Can you guys hear me okay? Okay. So thank you peg. Within that project timeline that we just took a look at, we had to develop parallel workflows to ensure that we're home materials, records and content would ultimately be discoverable on both platforms, the Cantor's and the libraries, and serve each aspect of the Warhol gift. So that gift the Warhol collection included as peg mentioned, the negative exposures which required individual frame digitization, so we see with Jane Fonda on the left here, and then the contact sheets from which those negative frames were selected, which needed page by page digitization that we see in the center, and then the digitized files. These files enabled the creation of new study prints like those that we see on the right. This is a unique opportunity for the cancer for exhibition and research, but it was apparent that these files really needed a platform for digital discovery as well. So the Kandra provides physical Exhibition Space Museums storage and a digital collection site experience for the Warhol collection. The library, on the other hand, has a digital repository infrastructure compatible with the triple if viewing environment, and this viewing experience allows for deep zoom functionality that is crucial for seeing a contact sheet and allows for greater search and discovery of the Warhol material So our takeaway here is the process to distinguish between the types of material in a gift or a collection, discuss the requirements and then determine what each partner institution can offer. On top of all of that, we also had a lot of metadata. So metadata was important for effectively collaborating on the Warhol collection as we were migrating both the records and the aura of Warhol between Museum and Library environments. So how did we manage this timeline with all these pieces in both places, initial records were created in the embark database software at the canter, a batch master record was duplicated for 3600 contact sheets, and another master for the same number of rolls of negatives. The information changed over time to encompass relevant data like exhibition history, territorial notes, cataloging subject terms and all the rest. Each contact sheet came with a Warhol foundation number, it was given a temporary acquisition number, and then a final counter ID number, all while keeping an original Warhol job number which matched or sometimes mismatched between the contact sheets and their corresponding negatives. This may sound confusing because it was but it consistent database structure helped track all of these changes and all of the record identifiers. records including all of these identifiers were exported as a CSV file, input to excel and crosswalk to mods for the library with the help of lots of manual entry and filtered changes to conform to specific metadata template. This process definitely could not have happened without the work of the digital library systems team and our KTF Alcon the medical data coordinator at the library. This was going on concurrently, as peg mentioned with digitization website infrastructure updates, and the kanders existing workflows for exhibition and publication production. So a takeaway from this process is the importance of finding out what your partner institutions needs are, especially when it comes to files and standards. We learned that the library had a six month timeline for digital asset ingestion to its repository. And that became a factor in our timeline to launch the physical and online exhibition simultaneously. So we highly recommend having the conversation about standardized formats. For example, things like date encoding, before processing even begins, and consider how to communicate your partnership to your audience. So make those roles transparent. For example, on the Cantor's collection display online, visitors are informed that Stanford library has a high res zoom view for contact sheets, and maybe the better platform for detailed image analysis. Whereas the canters site can display individual negative frames, which we'll get to take a look at in a moment.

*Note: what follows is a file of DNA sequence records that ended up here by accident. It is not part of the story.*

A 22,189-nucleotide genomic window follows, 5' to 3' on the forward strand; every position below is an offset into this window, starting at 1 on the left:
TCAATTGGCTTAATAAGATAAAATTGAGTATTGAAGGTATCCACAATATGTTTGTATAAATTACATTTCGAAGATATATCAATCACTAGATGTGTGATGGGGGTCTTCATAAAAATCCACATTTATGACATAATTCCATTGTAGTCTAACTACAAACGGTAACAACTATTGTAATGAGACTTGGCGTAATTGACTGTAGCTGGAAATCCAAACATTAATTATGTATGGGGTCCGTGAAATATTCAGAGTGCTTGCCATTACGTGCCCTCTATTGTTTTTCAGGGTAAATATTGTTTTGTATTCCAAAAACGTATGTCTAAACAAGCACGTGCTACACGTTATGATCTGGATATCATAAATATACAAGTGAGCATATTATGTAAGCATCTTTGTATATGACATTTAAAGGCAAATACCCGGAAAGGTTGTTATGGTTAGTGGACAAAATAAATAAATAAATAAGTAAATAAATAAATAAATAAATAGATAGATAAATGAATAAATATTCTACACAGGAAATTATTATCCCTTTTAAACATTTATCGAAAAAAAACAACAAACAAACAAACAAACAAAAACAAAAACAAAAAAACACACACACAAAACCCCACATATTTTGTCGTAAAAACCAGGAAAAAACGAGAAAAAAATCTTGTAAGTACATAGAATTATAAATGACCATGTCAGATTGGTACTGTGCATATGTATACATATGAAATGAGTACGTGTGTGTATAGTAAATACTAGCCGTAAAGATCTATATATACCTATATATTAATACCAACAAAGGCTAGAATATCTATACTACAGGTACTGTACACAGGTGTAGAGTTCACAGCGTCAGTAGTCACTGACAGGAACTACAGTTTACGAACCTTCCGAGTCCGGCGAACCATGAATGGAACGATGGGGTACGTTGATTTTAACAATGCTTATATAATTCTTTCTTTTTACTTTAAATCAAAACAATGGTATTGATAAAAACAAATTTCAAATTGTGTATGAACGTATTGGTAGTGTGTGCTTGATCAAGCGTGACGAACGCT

Unknown Speaker 13:05